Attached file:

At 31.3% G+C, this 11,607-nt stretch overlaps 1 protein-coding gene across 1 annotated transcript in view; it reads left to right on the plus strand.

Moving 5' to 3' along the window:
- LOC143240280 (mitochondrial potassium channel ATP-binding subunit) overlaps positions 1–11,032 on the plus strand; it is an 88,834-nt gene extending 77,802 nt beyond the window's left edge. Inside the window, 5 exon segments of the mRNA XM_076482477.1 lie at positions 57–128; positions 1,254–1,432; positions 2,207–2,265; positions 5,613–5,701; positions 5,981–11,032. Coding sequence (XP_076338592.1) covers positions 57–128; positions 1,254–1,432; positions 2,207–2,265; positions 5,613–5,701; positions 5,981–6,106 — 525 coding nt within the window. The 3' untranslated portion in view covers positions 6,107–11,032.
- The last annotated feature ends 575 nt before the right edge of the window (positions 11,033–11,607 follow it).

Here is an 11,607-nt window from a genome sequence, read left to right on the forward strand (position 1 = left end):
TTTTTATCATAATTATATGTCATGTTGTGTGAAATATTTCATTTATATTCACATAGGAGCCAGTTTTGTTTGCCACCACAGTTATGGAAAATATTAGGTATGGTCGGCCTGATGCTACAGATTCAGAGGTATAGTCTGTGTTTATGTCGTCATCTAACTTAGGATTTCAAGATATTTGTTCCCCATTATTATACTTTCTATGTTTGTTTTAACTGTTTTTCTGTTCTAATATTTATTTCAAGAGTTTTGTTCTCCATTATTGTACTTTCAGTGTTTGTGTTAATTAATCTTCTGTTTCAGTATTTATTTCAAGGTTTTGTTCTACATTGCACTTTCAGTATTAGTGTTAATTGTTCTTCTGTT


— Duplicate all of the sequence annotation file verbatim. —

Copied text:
At 31.3% G+C, this 11,607-nt stretch overlaps 1 protein-coding gene across 1 annotated transcript in view; it reads left to right on the plus strand.

Moving 5' to 3' along the window:
- LOC143240280 (mitochondrial potassium channel ATP-binding subunit) overlaps positions 1–11,032 on the plus strand; it is an 88,834-nt gene extending 77,802 nt beyond the window's left edge. Inside the window, 5 exon segments of the mRNA XM_076482477.1 lie at positions 57–128; positions 1,254–1,432; positions 2,207–2,265; positions 5,613–5,701; positions 5,981–11,032. Coding sequence (XP_076338592.1) covers positions 57–128; positions 1,254–1,432; positions 2,207–2,265; positions 5,613–5,701; positions 5,981–6,106 — 525 coding nt within the window. The 3' untranslated portion in view covers positions 6,107–11,032.
- The last annotated feature ends 575 nt before the right edge of the window (positions 11,033–11,607 follow it).

Here is an 11,607-nt window from a genome sequence, read left to right on the forward strand (position 1 = left end):
TTTTTATCATAATTATATGTCATGTTGTGTGAAATATTTCATTTATATTCACATAGGAGCCAGTTTTGTTTGCCACCACAGTTATGGAAAATATTAGGTATGGTCGGCCTGATGCTACAGATTCAGAGGTATAGTCTGTGTTTATGTCGTCATCTAACTTAGGATTTCAAGATATTTGTTCCCCATTATTATACTTTCTATGTTTGTTTTAACTGTTTTTCTGTTCTAATATTTATTTCAAGAGTTTTGTTCTCCATTATTGTACTTTCAGTGTTTGTGTTAATTAATCTTCTGTTTCAGTATTTATTTCAAGGTTTTGTTCTACATTGCACTTTCAGTATTAGTGTTAATTGTTCTTCTGTT